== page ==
The Leucadia 101 MainStreet Association, which represents merchants and property owners along the corridor, has not yet taken a position on the Cadmus plan.

    "I like anything that improves the safety," said Patricia Bell, the group's president.

    She said she was concerned, however, that closing the Leucadia Boulevard crossing could harm merchants near it. She also worried about losing pedestrian access across the tracks at the boulevard.

    Those are among many concerns that would be sorted out during months of public hearings, Stocks said.

    Safety, he said, is the driving the proposal.

    Since 1980, trains have struck vehicles at the crossing nine times, Federal Railroad Administration records show. Three of the collisions involved semitrailers.

    Most recently, in September, a Carlsbad man died from injuries he suffered when a southbound passenger train struck his vehicle. Another fatality occurred at the crossing in 1992.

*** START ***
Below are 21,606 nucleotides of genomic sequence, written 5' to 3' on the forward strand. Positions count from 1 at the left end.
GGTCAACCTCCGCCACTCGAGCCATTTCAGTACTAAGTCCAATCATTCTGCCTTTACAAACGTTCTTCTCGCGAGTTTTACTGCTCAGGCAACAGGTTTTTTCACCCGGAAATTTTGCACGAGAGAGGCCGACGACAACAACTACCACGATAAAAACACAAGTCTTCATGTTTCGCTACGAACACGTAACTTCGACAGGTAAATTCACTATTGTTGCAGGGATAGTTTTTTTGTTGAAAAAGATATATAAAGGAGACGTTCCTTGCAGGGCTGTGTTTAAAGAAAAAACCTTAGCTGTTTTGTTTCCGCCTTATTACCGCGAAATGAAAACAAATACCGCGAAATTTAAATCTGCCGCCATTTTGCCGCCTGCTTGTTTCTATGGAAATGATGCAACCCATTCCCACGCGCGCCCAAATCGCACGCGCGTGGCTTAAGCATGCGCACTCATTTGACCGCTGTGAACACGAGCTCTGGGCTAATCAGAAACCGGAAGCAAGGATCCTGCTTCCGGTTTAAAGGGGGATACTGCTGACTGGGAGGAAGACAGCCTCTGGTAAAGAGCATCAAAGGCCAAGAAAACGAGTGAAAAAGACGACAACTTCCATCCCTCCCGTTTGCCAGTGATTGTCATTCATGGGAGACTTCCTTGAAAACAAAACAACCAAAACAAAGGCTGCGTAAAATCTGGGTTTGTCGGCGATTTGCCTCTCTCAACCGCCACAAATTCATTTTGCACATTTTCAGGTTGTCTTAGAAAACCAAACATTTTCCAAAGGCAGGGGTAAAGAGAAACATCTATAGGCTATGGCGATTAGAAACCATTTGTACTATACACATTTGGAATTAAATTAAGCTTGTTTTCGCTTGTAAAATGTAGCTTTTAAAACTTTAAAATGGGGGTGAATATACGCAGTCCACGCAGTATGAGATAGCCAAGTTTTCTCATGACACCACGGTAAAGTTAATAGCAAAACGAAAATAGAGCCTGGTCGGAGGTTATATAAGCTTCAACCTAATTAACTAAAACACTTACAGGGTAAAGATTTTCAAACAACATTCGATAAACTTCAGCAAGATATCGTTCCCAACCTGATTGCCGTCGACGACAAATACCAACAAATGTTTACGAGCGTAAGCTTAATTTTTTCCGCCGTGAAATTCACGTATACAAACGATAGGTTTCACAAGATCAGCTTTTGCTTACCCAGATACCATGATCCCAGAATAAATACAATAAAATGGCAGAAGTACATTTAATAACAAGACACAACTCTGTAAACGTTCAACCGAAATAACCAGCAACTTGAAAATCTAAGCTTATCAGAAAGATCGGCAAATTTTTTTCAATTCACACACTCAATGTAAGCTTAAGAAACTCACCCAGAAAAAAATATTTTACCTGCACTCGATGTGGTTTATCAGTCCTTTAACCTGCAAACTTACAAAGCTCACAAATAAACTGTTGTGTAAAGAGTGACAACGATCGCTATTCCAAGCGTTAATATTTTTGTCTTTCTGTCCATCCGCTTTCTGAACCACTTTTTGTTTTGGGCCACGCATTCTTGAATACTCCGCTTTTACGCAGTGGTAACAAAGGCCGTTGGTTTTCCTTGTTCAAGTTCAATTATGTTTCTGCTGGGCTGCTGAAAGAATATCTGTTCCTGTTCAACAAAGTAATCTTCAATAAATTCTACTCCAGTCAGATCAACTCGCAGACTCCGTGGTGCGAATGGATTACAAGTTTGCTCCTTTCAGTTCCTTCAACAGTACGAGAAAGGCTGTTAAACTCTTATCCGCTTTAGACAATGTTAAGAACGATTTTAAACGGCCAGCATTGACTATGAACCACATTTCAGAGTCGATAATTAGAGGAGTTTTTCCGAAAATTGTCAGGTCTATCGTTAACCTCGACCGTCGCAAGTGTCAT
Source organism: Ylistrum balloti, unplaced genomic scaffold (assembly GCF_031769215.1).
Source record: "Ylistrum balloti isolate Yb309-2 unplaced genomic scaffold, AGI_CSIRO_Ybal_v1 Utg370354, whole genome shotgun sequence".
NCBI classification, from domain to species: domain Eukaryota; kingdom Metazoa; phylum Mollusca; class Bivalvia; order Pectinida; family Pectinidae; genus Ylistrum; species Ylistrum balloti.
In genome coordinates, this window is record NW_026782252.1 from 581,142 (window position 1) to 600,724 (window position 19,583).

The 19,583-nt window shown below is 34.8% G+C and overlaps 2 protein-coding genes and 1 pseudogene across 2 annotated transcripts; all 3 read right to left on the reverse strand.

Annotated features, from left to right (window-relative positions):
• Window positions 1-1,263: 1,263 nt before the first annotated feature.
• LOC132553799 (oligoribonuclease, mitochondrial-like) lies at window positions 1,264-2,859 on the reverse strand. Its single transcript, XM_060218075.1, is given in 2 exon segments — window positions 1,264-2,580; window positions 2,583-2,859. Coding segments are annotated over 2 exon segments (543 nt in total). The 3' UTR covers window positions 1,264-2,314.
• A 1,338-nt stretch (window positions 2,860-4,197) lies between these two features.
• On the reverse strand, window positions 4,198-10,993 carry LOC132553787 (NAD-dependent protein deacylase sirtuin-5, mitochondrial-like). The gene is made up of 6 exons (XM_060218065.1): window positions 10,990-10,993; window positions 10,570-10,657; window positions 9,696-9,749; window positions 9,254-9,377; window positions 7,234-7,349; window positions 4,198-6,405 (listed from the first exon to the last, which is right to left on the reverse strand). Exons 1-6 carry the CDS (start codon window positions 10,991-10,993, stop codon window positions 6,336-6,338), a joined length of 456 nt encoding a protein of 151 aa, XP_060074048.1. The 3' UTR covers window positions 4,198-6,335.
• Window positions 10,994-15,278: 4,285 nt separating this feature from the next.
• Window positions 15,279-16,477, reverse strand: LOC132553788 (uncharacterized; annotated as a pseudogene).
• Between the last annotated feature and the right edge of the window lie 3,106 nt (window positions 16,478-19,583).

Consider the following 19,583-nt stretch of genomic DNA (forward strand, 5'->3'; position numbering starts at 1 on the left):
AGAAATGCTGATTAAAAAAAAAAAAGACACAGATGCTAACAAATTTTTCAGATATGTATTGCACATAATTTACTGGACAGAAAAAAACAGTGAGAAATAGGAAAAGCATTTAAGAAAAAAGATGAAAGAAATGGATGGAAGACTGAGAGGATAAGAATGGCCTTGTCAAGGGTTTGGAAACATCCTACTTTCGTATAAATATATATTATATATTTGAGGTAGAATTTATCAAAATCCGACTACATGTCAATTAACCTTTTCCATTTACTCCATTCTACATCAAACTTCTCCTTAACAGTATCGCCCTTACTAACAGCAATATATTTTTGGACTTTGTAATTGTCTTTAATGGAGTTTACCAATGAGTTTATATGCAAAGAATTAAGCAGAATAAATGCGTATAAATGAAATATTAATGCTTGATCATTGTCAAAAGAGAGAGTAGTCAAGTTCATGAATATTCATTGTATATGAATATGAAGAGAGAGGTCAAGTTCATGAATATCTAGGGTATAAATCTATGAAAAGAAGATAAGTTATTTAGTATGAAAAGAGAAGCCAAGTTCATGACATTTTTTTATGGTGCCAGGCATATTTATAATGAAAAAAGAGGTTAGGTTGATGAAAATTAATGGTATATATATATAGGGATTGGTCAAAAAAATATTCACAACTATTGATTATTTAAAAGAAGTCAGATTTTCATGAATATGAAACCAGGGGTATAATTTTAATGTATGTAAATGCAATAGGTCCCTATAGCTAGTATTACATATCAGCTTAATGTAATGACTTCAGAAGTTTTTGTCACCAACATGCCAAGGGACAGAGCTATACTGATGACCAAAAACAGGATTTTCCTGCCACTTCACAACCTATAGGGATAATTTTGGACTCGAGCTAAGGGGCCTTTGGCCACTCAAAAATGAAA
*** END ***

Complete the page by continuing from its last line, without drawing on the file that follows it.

"The trains don't want to come into contact with anything," Stocks said, "and that intersection has a higher history of contact than others."

    At the Leucadia crossing, busy roads sandwich a railroad that carries up to 50 trains a day. To the west is North Coast Highway 101. Footsteps to the east, and up the steep slope, is the railroad. A short distance farther east is Vulcan Avenue.

    On average, 13,000 vehicles use the crossing daily, a number projected to increase to 17,000 in 2030.

    City engineers have produced a plan that shows:

    - a roundabout traffic circle to regulate traffic at what would become a T intersection at Leucadia Boulevard and Vulcan Avenue;